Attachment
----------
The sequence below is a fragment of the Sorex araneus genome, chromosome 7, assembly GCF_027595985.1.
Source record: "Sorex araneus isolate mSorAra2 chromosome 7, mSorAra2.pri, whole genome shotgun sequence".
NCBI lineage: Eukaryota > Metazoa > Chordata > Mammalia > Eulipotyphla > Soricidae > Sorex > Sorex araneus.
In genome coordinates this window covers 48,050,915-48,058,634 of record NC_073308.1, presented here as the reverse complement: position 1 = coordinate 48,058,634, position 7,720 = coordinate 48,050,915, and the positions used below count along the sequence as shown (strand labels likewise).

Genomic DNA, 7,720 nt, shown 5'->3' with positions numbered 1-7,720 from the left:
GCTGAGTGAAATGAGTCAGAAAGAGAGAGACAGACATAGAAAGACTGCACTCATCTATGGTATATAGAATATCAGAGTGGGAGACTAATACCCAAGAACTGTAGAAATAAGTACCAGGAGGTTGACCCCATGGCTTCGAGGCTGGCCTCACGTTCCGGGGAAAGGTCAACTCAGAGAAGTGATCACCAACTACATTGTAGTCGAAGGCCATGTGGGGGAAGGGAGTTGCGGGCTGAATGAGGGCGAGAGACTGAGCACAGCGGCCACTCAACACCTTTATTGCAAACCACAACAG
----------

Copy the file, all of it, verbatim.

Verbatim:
The sequence below is a fragment of the Sorex araneus genome, chromosome 7, assembly GCF_027595985.1.
Source record: "Sorex araneus isolate mSorAra2 chromosome 7, mSorAra2.pri, whole genome shotgun sequence".
NCBI lineage: Eukaryota > Metazoa > Chordata > Mammalia > Eulipotyphla > Soricidae > Sorex > Sorex araneus.
In genome coordinates this window covers 48,050,915-48,058,634 of record NC_073308.1, presented here as the reverse complement: position 1 = coordinate 48,058,634, position 7,720 = coordinate 48,050,915, and the positions used below count along the sequence as shown (strand labels likewise).

Genomic DNA, 7,720 nt, shown 5'->3' with positions numbered 1-7,720 from the left:
GCTGAGTGAAATGAGTCAGAAAGAGAGAGACAGACATAGAAAGACTGCACTCATCTATGGTATATAGAATATCAGAGTGGGAGACTAATACCCAAGAACTGTAGAAATAAGTACCAGGAGGTTGACCCCATGGCTTCGAGGCTGGCCTCACGTTCCGGGGAAAGGTCAACTCAGAGAAGTGATCACCAACTACATTGTAGTCGAAGGCCATGTGGGGGAAGGGAGTTGCGGGCTGAATGAGGGCGAGAGACTGAGCACAGCGGCCACTCAACACCTTTATTGCAAACCACAACAG